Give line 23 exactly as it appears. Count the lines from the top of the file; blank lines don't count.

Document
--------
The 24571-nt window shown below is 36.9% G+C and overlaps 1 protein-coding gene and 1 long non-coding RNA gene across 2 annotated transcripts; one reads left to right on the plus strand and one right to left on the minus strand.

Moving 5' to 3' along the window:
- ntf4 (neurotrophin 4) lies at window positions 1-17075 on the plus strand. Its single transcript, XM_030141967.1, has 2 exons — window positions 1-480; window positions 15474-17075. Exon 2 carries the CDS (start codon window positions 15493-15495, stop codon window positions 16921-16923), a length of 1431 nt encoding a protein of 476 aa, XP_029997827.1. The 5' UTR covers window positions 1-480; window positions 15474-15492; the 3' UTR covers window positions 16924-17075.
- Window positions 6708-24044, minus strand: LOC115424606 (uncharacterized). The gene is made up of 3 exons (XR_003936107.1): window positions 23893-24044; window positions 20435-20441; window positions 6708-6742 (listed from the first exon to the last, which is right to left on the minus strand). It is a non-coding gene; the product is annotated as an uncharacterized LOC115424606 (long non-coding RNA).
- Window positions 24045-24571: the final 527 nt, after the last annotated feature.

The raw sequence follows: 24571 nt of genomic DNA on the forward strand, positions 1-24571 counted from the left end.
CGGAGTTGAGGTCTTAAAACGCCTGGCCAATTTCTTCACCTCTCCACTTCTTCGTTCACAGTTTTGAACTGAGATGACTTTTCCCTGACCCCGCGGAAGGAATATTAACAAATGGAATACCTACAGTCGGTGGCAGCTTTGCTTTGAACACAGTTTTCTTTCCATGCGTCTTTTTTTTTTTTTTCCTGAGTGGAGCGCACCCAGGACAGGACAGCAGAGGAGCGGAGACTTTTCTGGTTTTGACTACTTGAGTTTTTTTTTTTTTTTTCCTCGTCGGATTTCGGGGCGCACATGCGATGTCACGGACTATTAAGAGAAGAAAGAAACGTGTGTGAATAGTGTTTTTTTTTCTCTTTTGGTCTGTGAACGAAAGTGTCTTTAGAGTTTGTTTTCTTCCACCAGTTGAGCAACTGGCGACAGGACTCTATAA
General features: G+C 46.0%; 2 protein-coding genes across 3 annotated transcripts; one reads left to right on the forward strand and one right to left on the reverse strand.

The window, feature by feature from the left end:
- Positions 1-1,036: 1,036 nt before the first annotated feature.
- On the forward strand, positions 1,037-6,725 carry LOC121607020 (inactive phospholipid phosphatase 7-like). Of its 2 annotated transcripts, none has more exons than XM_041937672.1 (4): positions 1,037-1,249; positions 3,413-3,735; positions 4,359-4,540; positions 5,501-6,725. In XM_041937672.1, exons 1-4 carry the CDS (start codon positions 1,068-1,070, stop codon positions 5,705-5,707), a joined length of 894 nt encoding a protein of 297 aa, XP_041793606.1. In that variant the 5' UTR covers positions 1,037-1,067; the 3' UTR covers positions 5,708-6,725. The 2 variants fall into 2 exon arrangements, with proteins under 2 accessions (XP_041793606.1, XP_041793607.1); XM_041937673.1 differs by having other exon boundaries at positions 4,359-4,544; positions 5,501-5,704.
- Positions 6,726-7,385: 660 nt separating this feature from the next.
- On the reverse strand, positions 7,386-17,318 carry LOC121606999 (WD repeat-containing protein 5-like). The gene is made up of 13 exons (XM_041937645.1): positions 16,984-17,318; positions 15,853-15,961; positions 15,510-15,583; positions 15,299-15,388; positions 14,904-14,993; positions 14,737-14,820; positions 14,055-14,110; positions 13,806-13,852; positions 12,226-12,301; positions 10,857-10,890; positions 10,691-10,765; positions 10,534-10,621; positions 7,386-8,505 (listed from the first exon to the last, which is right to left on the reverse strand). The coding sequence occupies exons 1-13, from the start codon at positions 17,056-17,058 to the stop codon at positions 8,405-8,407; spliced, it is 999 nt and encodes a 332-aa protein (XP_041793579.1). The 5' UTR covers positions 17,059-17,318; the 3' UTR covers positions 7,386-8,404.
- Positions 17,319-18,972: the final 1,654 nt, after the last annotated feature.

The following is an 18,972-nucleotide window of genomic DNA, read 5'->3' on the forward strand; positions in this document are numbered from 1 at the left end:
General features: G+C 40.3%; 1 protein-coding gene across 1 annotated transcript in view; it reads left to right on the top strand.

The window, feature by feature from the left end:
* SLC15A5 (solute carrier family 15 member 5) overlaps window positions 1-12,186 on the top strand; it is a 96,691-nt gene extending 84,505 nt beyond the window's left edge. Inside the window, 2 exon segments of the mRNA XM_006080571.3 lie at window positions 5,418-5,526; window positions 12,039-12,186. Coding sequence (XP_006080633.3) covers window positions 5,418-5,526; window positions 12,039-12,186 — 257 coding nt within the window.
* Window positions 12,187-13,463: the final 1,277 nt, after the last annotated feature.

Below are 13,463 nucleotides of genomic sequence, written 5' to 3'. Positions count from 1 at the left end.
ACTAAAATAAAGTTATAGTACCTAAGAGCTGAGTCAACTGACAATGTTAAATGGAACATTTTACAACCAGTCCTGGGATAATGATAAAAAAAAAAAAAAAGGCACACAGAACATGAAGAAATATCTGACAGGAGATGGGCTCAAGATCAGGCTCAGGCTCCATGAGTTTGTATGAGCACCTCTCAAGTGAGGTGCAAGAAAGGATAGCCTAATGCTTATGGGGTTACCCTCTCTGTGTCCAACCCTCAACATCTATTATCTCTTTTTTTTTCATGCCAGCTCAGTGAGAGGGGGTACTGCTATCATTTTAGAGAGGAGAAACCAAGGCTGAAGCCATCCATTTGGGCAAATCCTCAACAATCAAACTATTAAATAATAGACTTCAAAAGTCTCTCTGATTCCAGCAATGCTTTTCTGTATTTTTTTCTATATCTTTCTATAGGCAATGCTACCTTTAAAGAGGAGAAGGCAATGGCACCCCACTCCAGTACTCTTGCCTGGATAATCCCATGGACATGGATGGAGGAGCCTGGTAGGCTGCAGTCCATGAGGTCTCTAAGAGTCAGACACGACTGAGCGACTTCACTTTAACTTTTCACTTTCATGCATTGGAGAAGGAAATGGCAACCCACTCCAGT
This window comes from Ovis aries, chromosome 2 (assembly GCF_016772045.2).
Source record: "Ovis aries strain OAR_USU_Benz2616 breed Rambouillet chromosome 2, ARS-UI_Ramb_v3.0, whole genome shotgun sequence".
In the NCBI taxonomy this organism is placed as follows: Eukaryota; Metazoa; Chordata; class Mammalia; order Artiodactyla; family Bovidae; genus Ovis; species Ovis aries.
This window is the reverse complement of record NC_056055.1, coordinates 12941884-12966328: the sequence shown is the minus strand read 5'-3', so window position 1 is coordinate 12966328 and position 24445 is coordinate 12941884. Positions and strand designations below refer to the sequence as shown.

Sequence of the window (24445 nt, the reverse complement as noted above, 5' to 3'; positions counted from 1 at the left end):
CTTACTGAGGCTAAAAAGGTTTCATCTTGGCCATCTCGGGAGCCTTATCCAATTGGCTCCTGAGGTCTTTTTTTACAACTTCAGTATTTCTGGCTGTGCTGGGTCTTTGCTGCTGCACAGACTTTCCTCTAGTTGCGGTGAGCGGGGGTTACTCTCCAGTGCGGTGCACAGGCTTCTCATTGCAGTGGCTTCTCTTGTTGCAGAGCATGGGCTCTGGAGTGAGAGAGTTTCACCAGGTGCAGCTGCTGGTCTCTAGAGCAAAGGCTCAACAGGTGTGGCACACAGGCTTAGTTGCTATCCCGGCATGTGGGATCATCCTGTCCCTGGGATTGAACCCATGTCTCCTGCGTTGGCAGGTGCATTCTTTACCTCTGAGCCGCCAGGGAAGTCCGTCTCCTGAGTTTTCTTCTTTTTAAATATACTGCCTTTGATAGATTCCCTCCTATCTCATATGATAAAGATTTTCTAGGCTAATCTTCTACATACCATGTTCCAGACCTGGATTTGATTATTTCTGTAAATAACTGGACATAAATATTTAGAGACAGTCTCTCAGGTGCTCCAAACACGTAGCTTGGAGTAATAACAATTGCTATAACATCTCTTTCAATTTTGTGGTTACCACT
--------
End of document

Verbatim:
Source record: "Ovis aries strain OAR_USU_Benz2616 breed Rambouillet chromosome 2, ARS-UI_Ramb_v3.0, whole genome shotgun sequence".